Latest posts by techwriter (see all)
- 15 Questions to Ask After You Finish a Technical Document Project - February 12, 2018
- THY’s Perfect Information Design - February 9, 2018
- Waterfall vs. Agile Models in Technical Documentation - February 7, 2018
You’ve probably been baffled by all of the different texts and articles telling you how to write and in what way in the legal community. One source telling you one way and another leading you down another route, well below are the top ten tips to adapt your style and meaniong of writing if you are writing for the legal community:
1. Always write short sentences because they are better than long ones. Remember that the topic sentence is the first sentence in each paragraph.
2. Do not use the passive voice because passive voice verbs are used without a subject and hence give the impression that you are not sure about it yourself. Moreover, they lack the punch. This means that the sentence “Donald did it” has a more impact than “the theft had been committed”.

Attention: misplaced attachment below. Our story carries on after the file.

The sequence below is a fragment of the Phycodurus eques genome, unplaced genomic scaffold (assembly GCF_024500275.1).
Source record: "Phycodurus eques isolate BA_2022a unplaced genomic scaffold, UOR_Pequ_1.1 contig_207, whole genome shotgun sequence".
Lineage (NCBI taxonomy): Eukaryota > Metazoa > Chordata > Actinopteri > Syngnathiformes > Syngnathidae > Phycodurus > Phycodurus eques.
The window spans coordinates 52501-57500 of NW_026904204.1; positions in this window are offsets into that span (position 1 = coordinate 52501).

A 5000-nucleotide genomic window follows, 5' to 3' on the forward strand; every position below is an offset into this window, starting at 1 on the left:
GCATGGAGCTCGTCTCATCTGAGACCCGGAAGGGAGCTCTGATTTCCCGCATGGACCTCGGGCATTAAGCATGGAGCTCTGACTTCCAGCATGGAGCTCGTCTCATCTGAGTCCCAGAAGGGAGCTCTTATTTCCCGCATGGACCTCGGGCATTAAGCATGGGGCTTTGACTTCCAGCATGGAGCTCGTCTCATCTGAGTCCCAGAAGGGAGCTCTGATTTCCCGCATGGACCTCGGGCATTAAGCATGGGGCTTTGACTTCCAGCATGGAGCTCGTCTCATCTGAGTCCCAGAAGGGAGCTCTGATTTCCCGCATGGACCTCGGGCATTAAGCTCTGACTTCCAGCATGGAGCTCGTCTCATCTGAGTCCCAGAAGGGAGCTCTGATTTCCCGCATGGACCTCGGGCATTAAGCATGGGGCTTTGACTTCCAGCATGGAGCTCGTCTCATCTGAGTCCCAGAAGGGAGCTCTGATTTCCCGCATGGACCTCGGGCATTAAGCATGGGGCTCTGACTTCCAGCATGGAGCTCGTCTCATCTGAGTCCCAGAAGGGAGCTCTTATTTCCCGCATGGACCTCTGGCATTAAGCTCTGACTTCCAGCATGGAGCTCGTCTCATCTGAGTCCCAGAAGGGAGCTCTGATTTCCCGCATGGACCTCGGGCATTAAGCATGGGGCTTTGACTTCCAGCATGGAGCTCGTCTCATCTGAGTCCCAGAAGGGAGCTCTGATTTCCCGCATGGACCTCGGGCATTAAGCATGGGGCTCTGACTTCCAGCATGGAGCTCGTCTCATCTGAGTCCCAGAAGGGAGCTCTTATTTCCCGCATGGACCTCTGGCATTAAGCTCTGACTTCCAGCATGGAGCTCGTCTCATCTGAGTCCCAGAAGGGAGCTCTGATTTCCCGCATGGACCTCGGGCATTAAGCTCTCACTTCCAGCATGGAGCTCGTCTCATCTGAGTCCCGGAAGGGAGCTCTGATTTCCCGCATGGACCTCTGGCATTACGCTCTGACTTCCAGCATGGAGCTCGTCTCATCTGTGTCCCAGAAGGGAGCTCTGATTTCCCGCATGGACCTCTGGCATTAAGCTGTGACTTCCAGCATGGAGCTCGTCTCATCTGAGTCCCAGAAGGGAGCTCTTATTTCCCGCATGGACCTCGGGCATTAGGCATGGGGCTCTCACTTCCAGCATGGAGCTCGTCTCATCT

3. Your writing should be like your speech: simple, direct, unpretentious. Think about the flow of logic. Never try and write like the courts because Judges write badly – like most other legal writers. However, avoid contractions (don’t use “don’t”), slang, and jokes — even if you talk that way, because the use of them opens up a certain amateurish aspect in writing. Never use pretentious legalisms such as “the case at bar” or “the instant case”. Call it the Angelina case. The use of long words should be avoided when short ones will do.